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N-acetylcysteine modulation of mitochondrial respiration and blood brain barrier permeability is time dependent and cell type specific

International Journal of Molecular Biology: Open Access
Salim S El Amouri, Christopher A Waker, Luping Huang, Cameron L Smith, Debra A Mayes
Wright State University Boonshoft School of Medicine
Salim S El Amouri, Wright State University
Christopher A Waker, Wright State University
Luping Huang, Wright State University
Cameron L Smith, Wright State University


One common symptom of most neurodegenerative diseases related to aging is the presence of blood-brain barrier disruption and mitochondrial disfunction. N-acetylcysteine (NAC) is an FDA approved drug commonly utilized for a variety of neuropsychiatric and neurodegenerative diseases; however, while studies have shown that NAC can improve mitochondrial function in mouse models of some of these diseases, the mechanism(s) of action have yet to be fully defined. Our previous studies have shown that NAC treatment can alter blood-brain barrier (BBB) permeability in mice via changes in reactive oxygen species (ROS). To further examine the effects of NAC on both cell-specificity and the mitochondrial respiration of brain vascular endothelial cells and astrocytes that make up the blood-brain barrier, we utilized brain microvascular endothelial and cerebrum astrocytic cells and an in vitro mouse BBB model. We show that NAC caused time- and dose-dependent changes in BBB permeability that were correlated to significant changes in tight and gap junction proteins, change in endothelial nNOS, and downregulation of mitochondrial complex proteins in endothelial cells. Extracellular flux analysis revealed a significant reduction in endothelial cell mitochondrial maximal respiration after 48hrs. In contrast, astrocyte  espiration showed no change after 48hours but was significantly increased after 24hours of NAC  reatment corresponding to the decreased permeability noted at this time. These changes paralleled alterations in NOS in endothelial cells but not astrocytes. We conclude that murine astrocytes and endothelial cells respond to NAC treatment in a cell-specific fashion, altering their perspective metabolic profiles and ultimately the tight and gap junctions that determine the permeability of the BBB. Given the current theory that mitochondrial dysfunction and BBB leakiness are predisposing, possibly causative symptoms, for most neurodegenerative diseases associated with aging, our findings suggest that NAC’s cell-specific effects upon both metabolism and BBB permeability may be concurrent mechanisms by which this drug is effective.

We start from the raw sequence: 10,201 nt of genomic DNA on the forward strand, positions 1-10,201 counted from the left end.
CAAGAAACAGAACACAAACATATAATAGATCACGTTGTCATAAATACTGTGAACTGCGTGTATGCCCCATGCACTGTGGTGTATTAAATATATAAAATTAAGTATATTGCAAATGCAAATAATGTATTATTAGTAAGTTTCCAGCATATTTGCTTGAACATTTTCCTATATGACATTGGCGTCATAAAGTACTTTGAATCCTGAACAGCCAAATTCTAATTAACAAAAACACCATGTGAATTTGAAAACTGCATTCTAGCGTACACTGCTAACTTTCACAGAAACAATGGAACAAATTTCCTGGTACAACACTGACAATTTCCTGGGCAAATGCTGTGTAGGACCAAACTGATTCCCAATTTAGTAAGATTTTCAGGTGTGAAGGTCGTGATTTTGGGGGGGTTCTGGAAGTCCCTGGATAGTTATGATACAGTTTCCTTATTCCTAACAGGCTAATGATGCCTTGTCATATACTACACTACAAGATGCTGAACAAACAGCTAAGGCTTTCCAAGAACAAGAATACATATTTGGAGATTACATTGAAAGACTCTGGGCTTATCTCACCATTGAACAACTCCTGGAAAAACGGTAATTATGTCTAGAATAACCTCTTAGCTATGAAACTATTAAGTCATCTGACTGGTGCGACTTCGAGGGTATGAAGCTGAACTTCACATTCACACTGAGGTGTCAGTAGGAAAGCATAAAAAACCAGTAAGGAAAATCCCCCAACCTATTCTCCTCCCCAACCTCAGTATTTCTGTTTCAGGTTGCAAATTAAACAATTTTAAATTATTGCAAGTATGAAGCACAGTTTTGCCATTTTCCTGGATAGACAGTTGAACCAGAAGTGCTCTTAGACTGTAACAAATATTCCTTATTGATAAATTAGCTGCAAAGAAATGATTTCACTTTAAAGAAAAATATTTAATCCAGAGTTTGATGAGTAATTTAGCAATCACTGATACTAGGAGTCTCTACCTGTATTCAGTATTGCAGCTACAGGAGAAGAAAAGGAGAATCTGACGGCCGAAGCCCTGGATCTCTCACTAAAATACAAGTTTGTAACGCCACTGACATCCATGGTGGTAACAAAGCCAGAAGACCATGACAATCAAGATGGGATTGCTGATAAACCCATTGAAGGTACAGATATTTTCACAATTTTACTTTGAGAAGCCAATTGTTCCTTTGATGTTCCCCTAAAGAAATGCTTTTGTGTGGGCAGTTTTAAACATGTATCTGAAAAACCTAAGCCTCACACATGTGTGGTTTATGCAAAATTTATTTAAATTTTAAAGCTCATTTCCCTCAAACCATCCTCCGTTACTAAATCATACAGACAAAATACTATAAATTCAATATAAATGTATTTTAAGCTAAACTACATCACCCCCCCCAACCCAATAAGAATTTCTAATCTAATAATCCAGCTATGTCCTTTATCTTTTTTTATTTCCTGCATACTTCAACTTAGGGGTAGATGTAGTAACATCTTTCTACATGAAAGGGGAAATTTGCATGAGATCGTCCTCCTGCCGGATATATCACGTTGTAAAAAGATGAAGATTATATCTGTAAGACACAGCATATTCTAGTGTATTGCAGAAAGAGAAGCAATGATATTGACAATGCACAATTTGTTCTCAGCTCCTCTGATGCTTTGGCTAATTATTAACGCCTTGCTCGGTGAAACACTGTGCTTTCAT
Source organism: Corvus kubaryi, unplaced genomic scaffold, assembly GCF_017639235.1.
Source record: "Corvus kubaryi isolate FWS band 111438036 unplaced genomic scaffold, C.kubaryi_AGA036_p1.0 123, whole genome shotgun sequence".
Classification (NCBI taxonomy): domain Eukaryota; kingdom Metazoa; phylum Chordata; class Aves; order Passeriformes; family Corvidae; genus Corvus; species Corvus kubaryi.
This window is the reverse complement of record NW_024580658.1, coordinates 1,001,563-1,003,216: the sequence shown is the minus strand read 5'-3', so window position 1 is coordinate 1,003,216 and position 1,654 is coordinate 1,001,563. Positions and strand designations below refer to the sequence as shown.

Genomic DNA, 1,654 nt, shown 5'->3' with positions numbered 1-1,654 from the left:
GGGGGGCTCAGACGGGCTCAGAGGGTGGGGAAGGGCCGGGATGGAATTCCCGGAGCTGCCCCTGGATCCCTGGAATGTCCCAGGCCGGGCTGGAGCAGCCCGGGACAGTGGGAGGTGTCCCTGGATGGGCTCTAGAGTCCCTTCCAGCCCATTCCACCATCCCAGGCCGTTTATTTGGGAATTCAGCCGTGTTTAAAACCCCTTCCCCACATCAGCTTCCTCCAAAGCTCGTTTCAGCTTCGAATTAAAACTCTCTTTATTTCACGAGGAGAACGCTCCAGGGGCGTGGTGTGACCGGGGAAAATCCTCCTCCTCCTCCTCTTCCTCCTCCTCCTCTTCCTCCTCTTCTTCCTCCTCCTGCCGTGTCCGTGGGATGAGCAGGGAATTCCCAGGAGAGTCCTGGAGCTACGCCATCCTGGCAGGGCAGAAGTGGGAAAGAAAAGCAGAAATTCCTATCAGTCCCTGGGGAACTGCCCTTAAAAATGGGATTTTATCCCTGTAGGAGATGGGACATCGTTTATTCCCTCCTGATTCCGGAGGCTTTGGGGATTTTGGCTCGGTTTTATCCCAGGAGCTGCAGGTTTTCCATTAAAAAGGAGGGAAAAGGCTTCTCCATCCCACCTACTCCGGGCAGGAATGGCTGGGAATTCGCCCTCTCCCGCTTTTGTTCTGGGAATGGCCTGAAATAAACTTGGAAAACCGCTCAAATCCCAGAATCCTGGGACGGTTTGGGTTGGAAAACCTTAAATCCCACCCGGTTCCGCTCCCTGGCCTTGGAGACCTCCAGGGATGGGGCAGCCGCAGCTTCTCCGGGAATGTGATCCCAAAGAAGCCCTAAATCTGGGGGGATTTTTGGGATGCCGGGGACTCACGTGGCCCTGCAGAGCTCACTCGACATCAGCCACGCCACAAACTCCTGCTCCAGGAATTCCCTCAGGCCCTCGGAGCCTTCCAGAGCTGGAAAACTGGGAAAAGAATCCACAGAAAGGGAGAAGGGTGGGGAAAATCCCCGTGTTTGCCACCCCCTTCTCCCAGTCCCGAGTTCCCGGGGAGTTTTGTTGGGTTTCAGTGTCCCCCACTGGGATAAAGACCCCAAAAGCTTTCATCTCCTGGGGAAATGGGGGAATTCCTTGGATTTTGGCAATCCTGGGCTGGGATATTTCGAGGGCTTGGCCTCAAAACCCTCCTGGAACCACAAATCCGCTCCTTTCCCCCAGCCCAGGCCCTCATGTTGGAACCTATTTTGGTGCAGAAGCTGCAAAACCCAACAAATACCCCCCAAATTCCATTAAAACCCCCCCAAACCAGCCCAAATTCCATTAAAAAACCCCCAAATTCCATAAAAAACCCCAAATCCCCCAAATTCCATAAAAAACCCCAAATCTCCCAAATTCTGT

astrocyte, blood brain barrier, endothelium, metabolism, mitochondria, N-acetylcysteine, reactive oxygen species, endothelial cells, microvascular, cytoplasmic proteins